Muriel Truax's Comic Reviews

Reviewer For: Geek'd Out Reviews: 5
8.8Avg. Review Rating

9.2
Dune: Blood of the Sardaukar #1

Jul 28, 2021

I really enjoyed the political intrigue of this comic. The story of Joptis childhood, told in flashbacks, allows the reader to piece together the story in a non-linear fashion that builds the tension in an appealing manner. The artwork and paneling make the story easy to follow, and the aesthetic gives a loosely Medieval Middle Eastern setting to this science fiction story. Dune: Blood of the Sardaukar #1 is a great comic that converted me to being a Dune-appreciator.

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8.8
Inkblot #1

Sep 4, 2020

In the development of Inkblot, creators Rusty Gladd and Emma Kubert used the Marvel method, meaning that the dialogue is meant to supplement the artwork. As such, Inkblot has an especially old-fashioned feel in certain places, particularly when the Seeker monologues her way through action sequences across each panel. The fantasy setting and artwork of Inkblot have a whimsical quality that took me back to the hours I spent reading Cricket as a young child. This series is ideal for children or anyone wanting a break from extra gritty comics–not to mention, the cat is wickedly adorable.

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9.4
Joker: Killer Smile: The Smile Killer #1

Jun 24, 2020

Batman: The Smile Killeris an excellent read that is a refreshing change from the slew of purely action-based comics. It's a story that grabs the readers attention in the first issue and is perfect for both well-versed Batman fans and beginning comics readers.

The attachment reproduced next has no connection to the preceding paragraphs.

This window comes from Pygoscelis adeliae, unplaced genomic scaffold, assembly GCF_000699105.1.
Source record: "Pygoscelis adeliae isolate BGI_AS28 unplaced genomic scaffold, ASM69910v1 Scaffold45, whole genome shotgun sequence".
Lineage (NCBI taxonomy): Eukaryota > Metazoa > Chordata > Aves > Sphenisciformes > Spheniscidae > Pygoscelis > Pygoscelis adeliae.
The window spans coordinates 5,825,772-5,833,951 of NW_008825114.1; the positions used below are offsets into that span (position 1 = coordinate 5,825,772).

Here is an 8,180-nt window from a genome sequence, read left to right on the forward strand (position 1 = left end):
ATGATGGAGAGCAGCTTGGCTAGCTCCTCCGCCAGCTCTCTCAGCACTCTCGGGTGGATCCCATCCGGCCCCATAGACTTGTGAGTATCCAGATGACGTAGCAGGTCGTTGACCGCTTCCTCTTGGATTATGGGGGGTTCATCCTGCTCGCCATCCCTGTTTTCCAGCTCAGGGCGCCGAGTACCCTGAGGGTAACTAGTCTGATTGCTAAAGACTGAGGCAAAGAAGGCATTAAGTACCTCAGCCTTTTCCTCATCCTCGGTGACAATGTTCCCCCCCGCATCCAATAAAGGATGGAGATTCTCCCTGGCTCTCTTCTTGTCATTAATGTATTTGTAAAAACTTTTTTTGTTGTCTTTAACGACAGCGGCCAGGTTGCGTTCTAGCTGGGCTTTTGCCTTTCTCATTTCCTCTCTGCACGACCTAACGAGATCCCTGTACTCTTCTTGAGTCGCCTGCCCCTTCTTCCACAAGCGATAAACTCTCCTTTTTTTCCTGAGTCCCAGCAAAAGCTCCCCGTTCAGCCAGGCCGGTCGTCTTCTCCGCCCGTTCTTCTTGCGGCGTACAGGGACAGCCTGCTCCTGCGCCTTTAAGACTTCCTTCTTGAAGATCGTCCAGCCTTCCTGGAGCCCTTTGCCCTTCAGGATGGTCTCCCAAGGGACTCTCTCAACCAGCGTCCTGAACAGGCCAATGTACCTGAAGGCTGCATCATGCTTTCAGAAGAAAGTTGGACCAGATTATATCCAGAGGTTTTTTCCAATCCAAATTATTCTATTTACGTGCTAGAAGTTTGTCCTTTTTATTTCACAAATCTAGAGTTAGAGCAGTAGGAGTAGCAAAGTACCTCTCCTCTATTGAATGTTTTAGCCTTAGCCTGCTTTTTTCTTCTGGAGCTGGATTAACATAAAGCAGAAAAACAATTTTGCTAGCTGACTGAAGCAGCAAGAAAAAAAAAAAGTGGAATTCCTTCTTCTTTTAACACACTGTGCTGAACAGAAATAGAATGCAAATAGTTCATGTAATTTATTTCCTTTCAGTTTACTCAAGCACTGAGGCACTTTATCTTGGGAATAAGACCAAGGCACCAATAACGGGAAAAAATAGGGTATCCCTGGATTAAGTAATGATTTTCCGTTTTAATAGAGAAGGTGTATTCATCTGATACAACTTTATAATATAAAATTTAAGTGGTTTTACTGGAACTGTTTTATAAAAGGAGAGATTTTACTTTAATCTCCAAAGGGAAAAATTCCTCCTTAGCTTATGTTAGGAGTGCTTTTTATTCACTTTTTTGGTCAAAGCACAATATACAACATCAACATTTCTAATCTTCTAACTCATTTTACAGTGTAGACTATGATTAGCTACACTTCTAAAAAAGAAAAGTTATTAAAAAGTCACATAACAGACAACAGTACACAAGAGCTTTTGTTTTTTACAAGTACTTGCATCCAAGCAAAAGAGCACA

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9.6
That Texas Blood #1

Jun 24, 2020

Interestingly, That Texas Blood is the result of a long-time dream for Condon and Phillips, who initially conceptualized the story for film. For both writer and artist, this issue marks the beginning of their very own comic. Despite that Condon is from coastal New Jersey and Phillips is from the UK, they took an interest in Texas as the setting of their story out of appreciation for the way the location has inspired other neo-Western crime series. The result is an excellent comic, well worth reading.

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6.8
The Boys: Dear Becky #1

Apr 3, 2020

Much of Dear Becky comes across as rather dull. Except for the occasional flashback (one that is particularly gruesome, see warning), this issue consists mainly of dialogue that sounds exactly like what it aims to be: two grown men who have given up on life critiquing the world from a small town bar. While I recognize that the author is setting the stage for events to come, the pages that fill Dear Becky are tempting to skip. It could be, however, that I am too harsh a critic. It is, after all, a first issue. Perhaps the writer is setting up the dullness and complacency of Hughies life in order to contrast it with the rude awakening of dangerous secrets brought to light.

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